Nevertheless, after leaving Italian service the ship's armament was six 8.4 cm (3.3 in) AA guns, four 47 mm AA guns, four 20 mm Oerlikon AA guns, and twenty-six 20 mm Breda AA guns, and she was commissioned on 8 November.[10] On the night of 21–22 September, while she was still refitting, two British Motor Torpedo BoatsMTB 226 and MTB 228—attacked the ship to the northwest of Zara without success.[21] Niobe began escorting convoys in the Adriatic, the first taking place on 13 November,[8] in support of Operation Herbstgewitter.[20] This convoy consisted of several transports carrying units from the 71st Infantry Division to the islands of Cres, Krk, and Lussino.[22]

On 19 December, Niobe ran aground on the island of Silba at around 18:00 as a result of a navigational error. The crew requested tugboats from Pola, but they were unable to pull the ship free. Local Partisans informed the British about the ship's location, and three days later, the British Motor Torpedo Boats MTB 276 and MTB 298 attacked the ship and hit her with two torpedoes, and the tug Parenzo, which had been moored alongside to assist the salvage effort, was hit by a third torpedo and sunk.[23][24] Nineteen men were killed in the attack. The Germans then abandoned the wreck, apart from a small group tasked with removing or destroying weapons and other equipment. The wreck was then damaged further by the Germans before they abandoned it, and it was later cannibalized for spare parts by the Partisans. The wreck remained on Silba until 1947, when salvage operations began. She was raised and broken up for scrap by 1952.[10][23]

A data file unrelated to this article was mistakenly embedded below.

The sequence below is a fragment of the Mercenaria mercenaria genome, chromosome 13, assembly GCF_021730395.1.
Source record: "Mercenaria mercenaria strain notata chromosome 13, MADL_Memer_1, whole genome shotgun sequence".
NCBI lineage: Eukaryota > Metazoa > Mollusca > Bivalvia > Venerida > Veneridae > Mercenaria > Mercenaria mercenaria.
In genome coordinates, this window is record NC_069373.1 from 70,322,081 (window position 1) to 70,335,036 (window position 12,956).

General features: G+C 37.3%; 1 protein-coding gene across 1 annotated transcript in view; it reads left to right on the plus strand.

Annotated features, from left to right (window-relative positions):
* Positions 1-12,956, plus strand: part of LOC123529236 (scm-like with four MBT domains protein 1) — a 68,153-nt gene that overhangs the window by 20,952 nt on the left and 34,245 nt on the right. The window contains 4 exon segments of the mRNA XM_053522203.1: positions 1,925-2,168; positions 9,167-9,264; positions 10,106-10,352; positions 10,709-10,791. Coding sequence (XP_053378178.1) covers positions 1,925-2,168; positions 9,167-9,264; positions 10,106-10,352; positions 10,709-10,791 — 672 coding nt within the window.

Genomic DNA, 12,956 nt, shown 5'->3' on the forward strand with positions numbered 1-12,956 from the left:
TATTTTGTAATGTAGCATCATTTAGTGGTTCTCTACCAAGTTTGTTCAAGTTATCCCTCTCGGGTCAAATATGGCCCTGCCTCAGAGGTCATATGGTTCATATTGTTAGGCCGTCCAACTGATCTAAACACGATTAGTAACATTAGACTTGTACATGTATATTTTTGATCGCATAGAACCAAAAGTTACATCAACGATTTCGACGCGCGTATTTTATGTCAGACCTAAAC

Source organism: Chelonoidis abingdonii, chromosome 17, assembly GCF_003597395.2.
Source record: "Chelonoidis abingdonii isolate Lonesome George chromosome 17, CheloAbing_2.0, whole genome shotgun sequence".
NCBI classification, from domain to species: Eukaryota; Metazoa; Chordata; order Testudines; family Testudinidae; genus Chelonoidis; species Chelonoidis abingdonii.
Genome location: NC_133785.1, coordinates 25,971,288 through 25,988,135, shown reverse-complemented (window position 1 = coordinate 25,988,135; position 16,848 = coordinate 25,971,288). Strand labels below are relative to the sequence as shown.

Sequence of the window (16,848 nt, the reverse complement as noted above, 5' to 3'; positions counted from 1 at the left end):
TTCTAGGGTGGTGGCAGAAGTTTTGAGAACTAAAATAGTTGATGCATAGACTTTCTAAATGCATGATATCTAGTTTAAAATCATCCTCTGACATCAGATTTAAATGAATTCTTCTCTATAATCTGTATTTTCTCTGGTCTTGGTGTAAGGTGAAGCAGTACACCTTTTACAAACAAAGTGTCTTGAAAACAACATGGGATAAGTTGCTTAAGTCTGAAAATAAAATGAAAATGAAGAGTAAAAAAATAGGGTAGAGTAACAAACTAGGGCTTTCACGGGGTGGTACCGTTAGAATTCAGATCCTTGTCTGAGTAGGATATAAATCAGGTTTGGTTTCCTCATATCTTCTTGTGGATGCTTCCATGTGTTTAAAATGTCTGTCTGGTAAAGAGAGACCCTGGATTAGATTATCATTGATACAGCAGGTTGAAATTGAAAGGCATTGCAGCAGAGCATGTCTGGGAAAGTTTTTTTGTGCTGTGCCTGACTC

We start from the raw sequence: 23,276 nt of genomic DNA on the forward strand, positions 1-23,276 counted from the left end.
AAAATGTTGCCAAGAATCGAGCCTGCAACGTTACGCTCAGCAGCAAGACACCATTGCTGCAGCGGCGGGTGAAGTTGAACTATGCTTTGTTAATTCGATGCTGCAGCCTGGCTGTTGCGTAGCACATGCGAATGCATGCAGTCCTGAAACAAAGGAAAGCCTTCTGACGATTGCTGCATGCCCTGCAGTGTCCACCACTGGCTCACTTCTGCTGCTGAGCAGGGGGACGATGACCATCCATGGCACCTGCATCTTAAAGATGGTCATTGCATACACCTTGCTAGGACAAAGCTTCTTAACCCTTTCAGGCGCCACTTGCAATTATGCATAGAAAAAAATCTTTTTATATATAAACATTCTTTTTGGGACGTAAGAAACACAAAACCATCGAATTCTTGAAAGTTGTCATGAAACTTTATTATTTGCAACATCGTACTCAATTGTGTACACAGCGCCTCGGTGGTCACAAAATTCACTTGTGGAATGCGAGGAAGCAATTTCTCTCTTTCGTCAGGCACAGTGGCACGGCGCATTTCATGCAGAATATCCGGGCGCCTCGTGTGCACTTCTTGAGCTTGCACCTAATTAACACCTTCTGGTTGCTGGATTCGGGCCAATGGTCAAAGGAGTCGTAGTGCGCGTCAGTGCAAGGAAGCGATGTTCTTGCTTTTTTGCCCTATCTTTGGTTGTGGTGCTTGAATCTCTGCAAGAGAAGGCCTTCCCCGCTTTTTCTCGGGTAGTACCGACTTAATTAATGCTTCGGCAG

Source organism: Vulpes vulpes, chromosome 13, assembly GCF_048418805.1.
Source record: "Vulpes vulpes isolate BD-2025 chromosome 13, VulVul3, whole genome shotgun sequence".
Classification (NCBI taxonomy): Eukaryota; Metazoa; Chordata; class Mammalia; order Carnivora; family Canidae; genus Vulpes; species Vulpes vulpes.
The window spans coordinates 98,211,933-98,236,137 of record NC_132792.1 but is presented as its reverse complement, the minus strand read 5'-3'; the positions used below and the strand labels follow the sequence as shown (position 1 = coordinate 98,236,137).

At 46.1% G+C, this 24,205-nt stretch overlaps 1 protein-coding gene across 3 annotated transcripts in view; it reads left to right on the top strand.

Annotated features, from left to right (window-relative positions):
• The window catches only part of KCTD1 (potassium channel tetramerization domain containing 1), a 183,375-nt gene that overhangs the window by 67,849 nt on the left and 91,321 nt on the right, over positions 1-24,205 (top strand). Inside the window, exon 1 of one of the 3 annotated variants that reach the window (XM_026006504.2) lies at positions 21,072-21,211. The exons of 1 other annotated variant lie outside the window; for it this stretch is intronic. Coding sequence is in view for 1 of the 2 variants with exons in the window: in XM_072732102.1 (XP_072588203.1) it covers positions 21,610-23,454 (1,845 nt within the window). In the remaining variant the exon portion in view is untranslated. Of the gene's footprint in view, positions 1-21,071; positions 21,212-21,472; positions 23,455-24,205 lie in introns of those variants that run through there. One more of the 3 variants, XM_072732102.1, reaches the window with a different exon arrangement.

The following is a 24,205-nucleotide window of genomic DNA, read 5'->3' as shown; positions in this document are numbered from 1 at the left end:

NotesEdit

FootnotesEdit

  1. ^ "SMS" stands for "Seiner Majestät Schiff" (German: His Majesty's Ship).

CitationsEdit

  1. ^ Hildebrand, Röhr, & Steinmetz Vol. 3, pp. 183–184.
  2. ^ a b Gröner, pp. 99–101.
  3. ^ Hildebrand, Röhr, & Steinmetz Vol. 6, pp. 157, 183.
  4. ^ a b c Hildebrand, Röhr, & Steinmetz Vol. 6, p. 157.
  5. ^ Philbin, p. 15.
  6. ^ Hildebrand, Röhr, & Steinmetz Vol. 6, pp. 157–158.
  7. ^ a b Philbin, pp. 59–60.
  8. ^ a b c d e f Hildebrand, Röhr, & Steinmetz Vol. 6, p. 158.
  9. ^ Philbin, p. 139.
  10. ^ a b c d Gröner, p. 101.
  11. ^ Gardiner & Chesneau, p. 355.